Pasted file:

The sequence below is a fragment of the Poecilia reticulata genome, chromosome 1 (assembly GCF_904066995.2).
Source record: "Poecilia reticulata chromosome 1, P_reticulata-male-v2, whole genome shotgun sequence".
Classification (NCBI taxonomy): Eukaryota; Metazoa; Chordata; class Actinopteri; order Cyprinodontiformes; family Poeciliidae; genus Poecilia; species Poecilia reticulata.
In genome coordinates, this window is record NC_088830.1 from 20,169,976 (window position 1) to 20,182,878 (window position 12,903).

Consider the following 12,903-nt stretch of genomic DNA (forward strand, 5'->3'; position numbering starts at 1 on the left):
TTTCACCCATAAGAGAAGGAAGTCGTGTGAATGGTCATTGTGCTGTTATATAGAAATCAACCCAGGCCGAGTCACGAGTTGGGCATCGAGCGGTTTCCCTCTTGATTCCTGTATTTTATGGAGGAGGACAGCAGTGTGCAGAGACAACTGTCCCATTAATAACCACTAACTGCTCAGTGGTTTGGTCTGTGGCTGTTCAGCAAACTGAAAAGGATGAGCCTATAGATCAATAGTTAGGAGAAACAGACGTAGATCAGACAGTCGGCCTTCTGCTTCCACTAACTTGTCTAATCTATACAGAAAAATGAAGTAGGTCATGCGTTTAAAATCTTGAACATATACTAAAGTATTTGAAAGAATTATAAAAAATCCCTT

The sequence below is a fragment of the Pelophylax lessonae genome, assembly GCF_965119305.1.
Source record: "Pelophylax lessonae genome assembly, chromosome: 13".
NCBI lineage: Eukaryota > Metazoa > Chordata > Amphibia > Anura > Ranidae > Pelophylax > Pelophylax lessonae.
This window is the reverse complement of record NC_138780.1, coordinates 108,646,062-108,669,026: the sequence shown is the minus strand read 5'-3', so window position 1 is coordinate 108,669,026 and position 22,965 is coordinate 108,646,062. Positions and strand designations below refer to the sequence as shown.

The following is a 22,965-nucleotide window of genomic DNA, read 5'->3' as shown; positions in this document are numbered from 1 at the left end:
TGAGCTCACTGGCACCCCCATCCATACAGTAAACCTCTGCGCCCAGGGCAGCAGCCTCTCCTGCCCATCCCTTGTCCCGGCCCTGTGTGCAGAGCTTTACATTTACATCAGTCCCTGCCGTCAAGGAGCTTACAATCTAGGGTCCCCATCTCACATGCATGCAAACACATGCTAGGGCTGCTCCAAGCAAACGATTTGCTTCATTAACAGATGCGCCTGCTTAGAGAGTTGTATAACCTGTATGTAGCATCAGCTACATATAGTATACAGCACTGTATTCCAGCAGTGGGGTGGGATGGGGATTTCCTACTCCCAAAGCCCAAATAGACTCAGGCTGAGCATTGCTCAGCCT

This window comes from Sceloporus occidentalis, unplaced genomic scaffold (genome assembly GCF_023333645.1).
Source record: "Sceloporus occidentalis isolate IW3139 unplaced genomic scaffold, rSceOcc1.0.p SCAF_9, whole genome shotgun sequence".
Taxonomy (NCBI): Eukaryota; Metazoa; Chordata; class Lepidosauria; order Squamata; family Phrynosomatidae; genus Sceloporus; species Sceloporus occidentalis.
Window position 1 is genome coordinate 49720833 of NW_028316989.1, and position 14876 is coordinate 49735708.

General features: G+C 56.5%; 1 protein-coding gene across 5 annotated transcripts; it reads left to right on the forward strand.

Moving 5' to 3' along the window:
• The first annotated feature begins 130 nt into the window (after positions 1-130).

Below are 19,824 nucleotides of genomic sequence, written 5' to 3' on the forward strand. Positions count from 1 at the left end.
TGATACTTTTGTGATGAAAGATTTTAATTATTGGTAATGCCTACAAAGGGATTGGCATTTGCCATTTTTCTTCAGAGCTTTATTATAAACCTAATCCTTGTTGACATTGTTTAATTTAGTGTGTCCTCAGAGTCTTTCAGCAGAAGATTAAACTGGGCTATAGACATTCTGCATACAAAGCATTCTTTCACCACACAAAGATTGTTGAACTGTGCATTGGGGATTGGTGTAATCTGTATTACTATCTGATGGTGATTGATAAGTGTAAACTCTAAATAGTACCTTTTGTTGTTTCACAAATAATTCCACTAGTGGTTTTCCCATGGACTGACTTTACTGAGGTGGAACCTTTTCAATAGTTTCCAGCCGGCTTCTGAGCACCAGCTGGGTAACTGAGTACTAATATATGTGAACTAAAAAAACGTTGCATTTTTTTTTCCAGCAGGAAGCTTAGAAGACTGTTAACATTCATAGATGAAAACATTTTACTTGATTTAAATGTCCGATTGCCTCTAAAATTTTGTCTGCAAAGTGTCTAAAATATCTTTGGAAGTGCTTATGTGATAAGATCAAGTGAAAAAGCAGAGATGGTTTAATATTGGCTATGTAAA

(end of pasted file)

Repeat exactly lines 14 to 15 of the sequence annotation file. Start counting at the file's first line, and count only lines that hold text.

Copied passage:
Source record: "Sceloporus occidentalis isolate IW3139 unplaced genomic scaffold, rSceOcc1.0.p SCAF_9, whole genome shotgun sequence".
Taxonomy (NCBI): Eukaryota; Metazoa; Chordata; class Lepidosauria; order Squamata; family Phrynosomatidae; genus Sceloporus; species Sceloporus occidentalis.